Far and away the hardest part is installing the new rings into the cylinder. It really helps to have a friend, so that each of you can take a side and make sure the rings are going in as they should.
1) Check your ring end gap.
Mine were about 20-25 thousandths. Rule of thumb is 4 thousandths per inch of bore, so they were a bit worn. The new rings were a little tight at ~14 thousandths, so I went ahead and filed them out to 16ish. Use a flat cross-stroke of the file so that you aren't putting an edge on, and make sure there's no burr when you're done.
2) Put the rings on the piston. This takes some patience and care... especially the oil sweeper ring.
3) Wipe off the surface where the base gasket will lie. Just get it clear of oil.
4) Lay down the new base gasket.
5) Position the cylinder, feed the cam chain hangar wire up through the cam chain tunnel.
6) Set the ring end gaps @ 180 to each other in the relief provided on either side of the base of the cylinder. Lower the cylinder on, using your thumbnails and/or a small screwdriver to keep the rings compressed as the cylinder comes over. The compression ring is usually pretty easy, the oil ring is kind of a bear. Just take your time and don't let the cylinder settle until the rings are where they need to be, it's easy to bend or break a ring at this stage.
Sorry, no pics, I was kinda involved.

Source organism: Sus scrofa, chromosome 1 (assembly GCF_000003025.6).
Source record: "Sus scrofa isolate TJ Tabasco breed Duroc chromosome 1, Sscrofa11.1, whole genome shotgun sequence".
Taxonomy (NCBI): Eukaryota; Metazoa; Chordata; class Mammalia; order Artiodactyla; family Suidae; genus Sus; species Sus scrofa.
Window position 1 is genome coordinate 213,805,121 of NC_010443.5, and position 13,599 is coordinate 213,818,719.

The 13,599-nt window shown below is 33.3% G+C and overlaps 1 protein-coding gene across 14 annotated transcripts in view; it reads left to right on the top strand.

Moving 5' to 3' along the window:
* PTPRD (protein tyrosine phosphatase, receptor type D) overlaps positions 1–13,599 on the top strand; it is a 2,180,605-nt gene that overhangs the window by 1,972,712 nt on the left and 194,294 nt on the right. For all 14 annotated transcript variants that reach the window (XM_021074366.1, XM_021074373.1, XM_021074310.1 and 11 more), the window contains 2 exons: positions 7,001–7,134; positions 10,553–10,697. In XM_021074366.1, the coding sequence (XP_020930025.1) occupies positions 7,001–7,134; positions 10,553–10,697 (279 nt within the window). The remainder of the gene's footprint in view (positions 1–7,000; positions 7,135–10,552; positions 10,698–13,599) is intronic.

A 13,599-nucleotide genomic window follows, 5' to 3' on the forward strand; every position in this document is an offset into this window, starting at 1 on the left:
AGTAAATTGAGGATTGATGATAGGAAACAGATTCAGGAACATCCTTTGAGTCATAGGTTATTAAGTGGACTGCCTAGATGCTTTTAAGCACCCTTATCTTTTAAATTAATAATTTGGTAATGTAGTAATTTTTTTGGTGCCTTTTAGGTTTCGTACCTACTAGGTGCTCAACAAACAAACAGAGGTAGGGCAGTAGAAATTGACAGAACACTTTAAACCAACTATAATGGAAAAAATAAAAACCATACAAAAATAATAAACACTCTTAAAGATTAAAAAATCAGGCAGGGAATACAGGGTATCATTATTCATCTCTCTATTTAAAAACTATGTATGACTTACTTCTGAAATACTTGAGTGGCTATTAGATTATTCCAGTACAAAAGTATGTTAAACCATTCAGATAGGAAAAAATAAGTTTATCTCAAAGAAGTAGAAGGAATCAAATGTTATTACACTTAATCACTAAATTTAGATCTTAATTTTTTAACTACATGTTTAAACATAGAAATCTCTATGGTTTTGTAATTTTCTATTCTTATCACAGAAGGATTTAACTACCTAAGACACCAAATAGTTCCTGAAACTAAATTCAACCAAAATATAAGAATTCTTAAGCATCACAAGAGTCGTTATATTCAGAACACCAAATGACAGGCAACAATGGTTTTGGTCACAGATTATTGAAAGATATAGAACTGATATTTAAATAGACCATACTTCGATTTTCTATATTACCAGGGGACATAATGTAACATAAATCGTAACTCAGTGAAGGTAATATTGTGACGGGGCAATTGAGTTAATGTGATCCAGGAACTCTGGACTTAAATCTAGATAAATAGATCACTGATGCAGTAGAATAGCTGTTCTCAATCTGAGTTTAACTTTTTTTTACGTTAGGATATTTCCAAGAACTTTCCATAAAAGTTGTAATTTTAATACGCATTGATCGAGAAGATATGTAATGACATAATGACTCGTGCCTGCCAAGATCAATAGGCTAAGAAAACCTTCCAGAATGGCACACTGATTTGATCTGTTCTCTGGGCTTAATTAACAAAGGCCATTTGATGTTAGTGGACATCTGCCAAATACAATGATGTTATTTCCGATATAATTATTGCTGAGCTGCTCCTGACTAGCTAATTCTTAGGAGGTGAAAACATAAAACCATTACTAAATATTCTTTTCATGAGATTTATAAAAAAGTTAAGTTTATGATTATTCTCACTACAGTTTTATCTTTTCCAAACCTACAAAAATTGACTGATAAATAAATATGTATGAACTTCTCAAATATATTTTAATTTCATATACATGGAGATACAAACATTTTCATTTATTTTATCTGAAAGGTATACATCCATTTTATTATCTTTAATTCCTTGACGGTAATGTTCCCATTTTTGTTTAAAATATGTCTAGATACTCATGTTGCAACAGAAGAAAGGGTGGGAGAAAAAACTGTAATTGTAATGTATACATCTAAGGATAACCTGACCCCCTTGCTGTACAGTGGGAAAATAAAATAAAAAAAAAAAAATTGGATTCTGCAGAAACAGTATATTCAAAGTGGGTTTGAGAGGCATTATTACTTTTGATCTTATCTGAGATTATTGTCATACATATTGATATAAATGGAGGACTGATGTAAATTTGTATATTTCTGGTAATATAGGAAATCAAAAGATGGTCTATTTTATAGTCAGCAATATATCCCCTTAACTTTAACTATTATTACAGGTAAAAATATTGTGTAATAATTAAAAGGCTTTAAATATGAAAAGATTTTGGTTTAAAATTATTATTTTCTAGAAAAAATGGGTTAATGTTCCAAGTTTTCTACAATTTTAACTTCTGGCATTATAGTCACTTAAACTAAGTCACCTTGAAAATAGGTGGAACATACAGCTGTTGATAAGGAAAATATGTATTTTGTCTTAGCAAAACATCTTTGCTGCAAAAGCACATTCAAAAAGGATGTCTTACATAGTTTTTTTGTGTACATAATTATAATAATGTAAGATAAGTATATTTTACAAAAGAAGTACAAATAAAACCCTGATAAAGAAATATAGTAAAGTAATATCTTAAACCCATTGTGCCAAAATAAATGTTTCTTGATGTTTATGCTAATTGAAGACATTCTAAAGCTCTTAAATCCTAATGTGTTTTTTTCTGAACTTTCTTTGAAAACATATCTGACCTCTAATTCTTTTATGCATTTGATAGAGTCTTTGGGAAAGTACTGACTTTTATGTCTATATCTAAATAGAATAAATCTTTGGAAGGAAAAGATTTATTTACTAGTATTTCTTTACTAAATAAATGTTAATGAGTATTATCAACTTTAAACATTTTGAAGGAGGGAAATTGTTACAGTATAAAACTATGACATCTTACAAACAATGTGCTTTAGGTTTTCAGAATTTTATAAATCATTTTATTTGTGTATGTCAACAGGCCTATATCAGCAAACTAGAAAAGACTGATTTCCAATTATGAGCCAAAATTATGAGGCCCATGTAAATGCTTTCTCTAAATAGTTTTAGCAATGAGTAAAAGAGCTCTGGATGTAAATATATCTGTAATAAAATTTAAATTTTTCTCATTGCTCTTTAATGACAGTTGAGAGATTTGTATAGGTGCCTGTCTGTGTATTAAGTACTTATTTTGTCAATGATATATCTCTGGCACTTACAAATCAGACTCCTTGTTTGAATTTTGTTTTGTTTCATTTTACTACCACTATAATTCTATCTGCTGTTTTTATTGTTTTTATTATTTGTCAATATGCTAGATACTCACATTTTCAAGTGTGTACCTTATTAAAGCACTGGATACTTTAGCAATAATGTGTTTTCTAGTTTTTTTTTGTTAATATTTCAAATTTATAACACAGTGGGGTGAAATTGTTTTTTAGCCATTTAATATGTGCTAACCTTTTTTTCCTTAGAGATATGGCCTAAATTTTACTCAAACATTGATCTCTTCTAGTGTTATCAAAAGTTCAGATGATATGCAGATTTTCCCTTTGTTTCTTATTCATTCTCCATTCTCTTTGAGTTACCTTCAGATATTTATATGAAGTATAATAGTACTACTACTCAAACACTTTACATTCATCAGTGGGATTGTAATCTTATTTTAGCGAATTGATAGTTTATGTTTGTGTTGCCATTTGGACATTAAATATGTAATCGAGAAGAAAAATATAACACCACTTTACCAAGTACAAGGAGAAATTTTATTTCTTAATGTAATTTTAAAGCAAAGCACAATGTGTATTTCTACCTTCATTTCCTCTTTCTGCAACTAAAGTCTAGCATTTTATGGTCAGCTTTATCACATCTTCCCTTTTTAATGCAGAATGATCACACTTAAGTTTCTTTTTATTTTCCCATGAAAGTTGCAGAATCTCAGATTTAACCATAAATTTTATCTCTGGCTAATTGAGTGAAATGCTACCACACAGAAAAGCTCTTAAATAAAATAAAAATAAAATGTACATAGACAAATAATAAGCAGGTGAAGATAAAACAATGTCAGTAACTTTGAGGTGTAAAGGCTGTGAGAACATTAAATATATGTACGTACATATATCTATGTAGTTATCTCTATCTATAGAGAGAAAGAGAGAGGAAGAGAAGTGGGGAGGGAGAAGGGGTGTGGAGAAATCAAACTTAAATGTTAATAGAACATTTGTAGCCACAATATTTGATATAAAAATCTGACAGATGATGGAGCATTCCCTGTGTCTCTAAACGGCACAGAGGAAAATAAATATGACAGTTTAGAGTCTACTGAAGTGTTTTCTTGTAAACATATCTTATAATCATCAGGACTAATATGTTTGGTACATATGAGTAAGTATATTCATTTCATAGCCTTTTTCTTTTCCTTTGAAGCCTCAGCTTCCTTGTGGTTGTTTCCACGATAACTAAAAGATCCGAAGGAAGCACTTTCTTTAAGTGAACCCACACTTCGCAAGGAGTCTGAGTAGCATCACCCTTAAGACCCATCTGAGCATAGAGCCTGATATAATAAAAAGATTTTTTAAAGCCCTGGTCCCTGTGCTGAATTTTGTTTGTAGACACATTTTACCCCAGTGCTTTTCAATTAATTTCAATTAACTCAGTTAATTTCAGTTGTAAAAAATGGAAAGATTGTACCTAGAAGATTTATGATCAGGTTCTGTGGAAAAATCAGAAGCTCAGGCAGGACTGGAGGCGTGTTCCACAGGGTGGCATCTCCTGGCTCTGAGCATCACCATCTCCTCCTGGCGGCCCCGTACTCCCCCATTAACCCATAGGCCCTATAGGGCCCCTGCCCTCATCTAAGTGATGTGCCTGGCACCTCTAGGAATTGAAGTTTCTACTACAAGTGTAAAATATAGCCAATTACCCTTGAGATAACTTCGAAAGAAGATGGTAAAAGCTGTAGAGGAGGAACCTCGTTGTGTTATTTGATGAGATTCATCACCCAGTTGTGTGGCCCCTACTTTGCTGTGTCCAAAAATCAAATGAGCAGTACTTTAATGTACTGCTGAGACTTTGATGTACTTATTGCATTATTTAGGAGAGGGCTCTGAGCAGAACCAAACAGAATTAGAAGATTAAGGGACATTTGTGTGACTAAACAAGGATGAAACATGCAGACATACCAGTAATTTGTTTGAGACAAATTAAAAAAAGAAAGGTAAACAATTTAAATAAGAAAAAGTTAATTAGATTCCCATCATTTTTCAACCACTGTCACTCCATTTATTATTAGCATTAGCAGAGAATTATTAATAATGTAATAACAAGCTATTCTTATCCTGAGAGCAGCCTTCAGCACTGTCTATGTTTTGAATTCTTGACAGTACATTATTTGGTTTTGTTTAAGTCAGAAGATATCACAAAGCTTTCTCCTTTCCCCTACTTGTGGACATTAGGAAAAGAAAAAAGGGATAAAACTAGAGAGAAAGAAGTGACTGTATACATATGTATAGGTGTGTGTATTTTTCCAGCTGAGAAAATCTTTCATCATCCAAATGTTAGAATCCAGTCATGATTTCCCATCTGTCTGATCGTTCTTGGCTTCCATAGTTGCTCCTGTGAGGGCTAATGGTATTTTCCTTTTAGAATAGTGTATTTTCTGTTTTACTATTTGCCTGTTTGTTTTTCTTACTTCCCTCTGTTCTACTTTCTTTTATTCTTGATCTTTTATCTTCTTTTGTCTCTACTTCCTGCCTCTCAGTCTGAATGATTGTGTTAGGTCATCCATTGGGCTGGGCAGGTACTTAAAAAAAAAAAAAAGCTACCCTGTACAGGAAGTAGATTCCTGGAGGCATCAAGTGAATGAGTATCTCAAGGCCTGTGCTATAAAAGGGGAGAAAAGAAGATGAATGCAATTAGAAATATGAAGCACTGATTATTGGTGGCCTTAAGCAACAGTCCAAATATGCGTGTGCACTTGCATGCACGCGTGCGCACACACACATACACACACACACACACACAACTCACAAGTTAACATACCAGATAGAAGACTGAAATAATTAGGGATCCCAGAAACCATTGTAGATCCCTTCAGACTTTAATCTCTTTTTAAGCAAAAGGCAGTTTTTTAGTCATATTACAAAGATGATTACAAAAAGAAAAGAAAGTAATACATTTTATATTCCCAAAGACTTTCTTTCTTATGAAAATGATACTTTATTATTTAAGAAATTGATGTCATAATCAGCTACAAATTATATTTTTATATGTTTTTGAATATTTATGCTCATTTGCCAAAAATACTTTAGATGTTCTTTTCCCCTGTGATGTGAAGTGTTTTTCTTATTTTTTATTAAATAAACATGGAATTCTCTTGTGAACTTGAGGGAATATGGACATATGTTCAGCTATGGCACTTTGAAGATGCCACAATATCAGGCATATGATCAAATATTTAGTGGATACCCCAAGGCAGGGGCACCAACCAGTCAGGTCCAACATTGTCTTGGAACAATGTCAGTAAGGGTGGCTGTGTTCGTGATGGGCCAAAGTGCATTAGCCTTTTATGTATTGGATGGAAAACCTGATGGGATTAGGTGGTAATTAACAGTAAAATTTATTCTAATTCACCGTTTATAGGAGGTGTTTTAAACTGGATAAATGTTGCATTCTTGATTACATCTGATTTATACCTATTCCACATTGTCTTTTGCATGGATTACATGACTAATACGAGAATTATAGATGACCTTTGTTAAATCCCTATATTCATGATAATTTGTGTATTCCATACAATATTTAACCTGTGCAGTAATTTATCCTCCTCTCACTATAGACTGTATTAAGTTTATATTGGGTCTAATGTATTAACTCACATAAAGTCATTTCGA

Now the cylinder is settled down on the new base gasket with the piston home where it belongs. From here out, it's just basic reassembly.
7) Lay down the new head gasket
8) Feed the cam chain hangar wire up through the head, and then play your game of angles trying to get the damn thing back in. It came out, it will go back, just be patient and creative.
9) Drop the 5 bolts into place- small bolt in chain tunnel, 4 head bolts. Tighten methodically in a criss cross pattern to torque spec- see manual. You'll see there are two torque specs- the idea is to bring them up to the first one, and then go to the second, to avoid warping things.
10) Reinstall cam with dot pointing up. Install retainer, using some loctite on the retainer bolt. If the retainer threads are oily, make sure to clean them with some solvent so the loctite sticks, that would not be a good thing to have come out.
11) Reinstall shims, lifters, and lifter rods. Check valve clearance. If it moved a bit from disassembly but is still in spec, don't sweat it, they'll bed back in.
12) Unlock the engine by reinstalling thick copper washer. Turn the motor over slowly by hand using the kick start or rear wheel. If you did something wrong, you don't want to find out by mashing the starter button.
13) Reinstall valve cover
14) Reinstall thermostat, radiators, refill cooling system.
15) Reinstall header, silencer
16) Reinstall intake manifold, carburetor, fuel tank.
That's about it! It's really not that bad, if you're careful and methodical it will take a couple hours to strip everything down and have the head off for cleanup. The next night, after the head is done, put everything back together.
Holler with any questions...